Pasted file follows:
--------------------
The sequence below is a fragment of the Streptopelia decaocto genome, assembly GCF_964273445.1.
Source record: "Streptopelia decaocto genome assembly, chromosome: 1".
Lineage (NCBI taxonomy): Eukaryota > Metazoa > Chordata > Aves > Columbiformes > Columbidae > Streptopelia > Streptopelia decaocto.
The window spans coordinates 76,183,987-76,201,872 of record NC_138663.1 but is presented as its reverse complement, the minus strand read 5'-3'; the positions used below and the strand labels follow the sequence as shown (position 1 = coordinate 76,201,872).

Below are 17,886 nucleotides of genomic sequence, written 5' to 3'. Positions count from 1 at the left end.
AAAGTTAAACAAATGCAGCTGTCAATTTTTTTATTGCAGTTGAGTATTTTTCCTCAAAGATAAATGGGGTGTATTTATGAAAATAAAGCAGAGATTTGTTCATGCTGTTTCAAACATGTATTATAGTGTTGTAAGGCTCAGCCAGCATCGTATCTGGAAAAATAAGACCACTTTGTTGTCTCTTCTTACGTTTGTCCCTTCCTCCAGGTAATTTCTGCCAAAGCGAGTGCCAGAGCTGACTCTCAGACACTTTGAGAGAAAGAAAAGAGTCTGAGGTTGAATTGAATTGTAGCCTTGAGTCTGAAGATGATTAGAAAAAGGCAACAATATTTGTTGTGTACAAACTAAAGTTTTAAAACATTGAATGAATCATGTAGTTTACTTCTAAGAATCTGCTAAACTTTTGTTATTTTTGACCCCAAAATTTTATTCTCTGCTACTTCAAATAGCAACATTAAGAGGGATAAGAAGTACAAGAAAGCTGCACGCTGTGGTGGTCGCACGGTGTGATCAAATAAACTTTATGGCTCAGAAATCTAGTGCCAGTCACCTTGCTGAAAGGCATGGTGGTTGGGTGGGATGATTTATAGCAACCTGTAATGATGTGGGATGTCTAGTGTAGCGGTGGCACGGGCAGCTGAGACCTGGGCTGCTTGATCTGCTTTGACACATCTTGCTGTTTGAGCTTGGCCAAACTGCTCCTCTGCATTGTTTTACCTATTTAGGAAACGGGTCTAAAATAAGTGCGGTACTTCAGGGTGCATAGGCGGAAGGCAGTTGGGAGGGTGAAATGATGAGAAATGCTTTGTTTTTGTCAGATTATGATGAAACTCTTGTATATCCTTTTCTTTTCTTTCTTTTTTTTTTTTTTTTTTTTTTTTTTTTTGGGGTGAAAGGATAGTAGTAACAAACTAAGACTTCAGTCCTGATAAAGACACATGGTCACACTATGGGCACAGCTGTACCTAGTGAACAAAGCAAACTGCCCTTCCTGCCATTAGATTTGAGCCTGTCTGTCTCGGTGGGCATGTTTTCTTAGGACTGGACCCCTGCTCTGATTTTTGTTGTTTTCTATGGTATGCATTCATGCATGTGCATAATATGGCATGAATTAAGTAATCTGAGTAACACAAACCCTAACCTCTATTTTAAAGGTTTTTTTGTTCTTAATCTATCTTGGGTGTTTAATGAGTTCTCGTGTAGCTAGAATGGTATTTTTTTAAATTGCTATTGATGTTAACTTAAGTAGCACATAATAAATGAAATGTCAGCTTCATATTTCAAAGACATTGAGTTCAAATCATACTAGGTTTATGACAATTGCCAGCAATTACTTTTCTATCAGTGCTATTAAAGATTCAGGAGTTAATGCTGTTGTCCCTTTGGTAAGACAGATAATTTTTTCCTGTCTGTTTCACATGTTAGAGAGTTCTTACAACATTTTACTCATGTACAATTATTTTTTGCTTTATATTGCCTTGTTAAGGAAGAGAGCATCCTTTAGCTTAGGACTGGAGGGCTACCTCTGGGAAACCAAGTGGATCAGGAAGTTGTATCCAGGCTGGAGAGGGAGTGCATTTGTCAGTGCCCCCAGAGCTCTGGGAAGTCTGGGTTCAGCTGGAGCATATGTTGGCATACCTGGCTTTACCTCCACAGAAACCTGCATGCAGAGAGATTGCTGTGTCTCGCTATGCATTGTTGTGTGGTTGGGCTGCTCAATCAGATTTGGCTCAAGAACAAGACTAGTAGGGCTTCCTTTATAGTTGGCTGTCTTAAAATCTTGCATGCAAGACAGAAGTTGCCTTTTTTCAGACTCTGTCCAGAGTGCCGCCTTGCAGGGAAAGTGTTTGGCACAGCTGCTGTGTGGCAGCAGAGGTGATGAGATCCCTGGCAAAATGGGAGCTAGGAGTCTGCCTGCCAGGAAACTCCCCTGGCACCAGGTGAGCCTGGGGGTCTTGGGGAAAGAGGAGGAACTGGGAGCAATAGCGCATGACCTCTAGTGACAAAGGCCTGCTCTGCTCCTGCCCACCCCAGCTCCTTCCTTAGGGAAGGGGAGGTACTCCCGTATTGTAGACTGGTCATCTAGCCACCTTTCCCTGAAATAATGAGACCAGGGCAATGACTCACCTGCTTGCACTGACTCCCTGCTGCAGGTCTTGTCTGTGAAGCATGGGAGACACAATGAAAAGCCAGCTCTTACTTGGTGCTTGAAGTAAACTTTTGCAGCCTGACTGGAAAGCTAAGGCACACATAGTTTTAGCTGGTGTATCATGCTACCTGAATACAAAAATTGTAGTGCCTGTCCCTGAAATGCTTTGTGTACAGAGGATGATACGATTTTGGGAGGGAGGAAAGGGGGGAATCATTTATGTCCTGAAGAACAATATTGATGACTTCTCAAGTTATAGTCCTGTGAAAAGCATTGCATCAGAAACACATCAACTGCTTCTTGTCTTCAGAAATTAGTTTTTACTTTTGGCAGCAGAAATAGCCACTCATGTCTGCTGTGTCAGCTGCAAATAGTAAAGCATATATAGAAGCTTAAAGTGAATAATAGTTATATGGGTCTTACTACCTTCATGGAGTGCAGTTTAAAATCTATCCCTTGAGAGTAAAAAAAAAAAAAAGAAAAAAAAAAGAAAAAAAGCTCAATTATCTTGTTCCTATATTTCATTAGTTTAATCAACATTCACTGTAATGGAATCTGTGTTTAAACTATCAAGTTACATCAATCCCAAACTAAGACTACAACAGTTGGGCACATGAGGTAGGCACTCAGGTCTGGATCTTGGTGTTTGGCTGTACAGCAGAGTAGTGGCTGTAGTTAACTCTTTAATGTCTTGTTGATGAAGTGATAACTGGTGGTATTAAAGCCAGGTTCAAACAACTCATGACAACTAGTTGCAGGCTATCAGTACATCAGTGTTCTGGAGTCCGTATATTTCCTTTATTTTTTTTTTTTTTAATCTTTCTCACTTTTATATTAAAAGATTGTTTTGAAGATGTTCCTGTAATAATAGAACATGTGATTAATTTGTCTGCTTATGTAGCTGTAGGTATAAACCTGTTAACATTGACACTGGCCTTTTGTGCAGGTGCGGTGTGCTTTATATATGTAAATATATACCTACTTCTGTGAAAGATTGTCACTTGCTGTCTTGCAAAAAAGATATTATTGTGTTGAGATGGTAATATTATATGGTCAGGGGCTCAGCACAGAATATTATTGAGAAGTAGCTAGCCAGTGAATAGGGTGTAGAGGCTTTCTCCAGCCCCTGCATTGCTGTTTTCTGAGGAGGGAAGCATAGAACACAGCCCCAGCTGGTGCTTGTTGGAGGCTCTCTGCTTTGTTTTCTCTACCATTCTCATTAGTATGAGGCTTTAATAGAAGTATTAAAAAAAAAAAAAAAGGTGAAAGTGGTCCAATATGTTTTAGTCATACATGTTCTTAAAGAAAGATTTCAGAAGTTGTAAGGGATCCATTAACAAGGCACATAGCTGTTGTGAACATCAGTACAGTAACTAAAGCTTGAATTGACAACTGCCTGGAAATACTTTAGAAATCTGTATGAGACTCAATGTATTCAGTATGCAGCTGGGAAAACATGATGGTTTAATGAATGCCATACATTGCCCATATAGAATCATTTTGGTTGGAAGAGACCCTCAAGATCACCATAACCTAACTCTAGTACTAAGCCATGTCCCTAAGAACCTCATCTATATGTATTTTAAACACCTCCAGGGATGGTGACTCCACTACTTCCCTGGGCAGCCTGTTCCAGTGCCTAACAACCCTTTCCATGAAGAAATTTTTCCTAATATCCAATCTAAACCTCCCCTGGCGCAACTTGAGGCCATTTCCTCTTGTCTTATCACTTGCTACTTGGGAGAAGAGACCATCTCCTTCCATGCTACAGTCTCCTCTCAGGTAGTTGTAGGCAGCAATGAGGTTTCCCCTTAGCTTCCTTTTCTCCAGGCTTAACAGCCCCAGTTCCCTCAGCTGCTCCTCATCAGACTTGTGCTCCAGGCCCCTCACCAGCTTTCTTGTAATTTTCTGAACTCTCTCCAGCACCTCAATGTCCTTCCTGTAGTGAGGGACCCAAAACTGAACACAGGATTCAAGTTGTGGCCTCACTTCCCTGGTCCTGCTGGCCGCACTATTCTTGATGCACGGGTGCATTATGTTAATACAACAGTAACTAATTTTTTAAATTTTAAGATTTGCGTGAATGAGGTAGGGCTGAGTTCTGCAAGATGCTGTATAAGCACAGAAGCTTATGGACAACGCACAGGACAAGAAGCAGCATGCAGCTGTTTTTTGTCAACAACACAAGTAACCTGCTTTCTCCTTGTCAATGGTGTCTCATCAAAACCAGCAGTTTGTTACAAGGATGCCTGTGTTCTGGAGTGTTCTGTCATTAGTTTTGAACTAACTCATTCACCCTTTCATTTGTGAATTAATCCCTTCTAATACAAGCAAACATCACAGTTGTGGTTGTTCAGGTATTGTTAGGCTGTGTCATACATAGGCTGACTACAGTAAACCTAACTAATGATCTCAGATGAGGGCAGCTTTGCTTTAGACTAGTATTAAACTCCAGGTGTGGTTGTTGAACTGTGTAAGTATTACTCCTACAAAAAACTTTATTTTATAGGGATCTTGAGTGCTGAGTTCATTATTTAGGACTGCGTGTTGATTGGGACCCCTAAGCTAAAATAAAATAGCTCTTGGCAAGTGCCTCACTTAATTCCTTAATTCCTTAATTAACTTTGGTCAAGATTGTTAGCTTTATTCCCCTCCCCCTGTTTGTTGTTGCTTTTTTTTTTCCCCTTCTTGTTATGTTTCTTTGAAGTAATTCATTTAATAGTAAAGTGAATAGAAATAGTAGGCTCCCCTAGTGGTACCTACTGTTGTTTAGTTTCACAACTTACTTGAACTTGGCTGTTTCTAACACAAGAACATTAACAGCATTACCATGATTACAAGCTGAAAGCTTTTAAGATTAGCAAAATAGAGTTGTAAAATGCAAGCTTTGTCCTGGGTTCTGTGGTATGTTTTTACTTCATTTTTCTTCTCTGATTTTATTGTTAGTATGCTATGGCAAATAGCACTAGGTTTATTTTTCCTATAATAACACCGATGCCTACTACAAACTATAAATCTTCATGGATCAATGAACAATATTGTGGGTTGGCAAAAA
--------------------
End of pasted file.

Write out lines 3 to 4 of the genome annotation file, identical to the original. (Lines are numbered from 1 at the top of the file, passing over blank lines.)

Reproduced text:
Lineage (NCBI taxonomy): Eukaryota > Metazoa > Chordata > Aves > Columbiformes > Columbidae > Streptopelia > Streptopelia decaocto.
The window spans coordinates 76,183,987-76,201,872 of record NC_138663.1 but is presented as its reverse complement, the minus strand read 5'-3'; the positions used below and the strand labels follow the sequence as shown (position 1 = coordinate 76,201,872).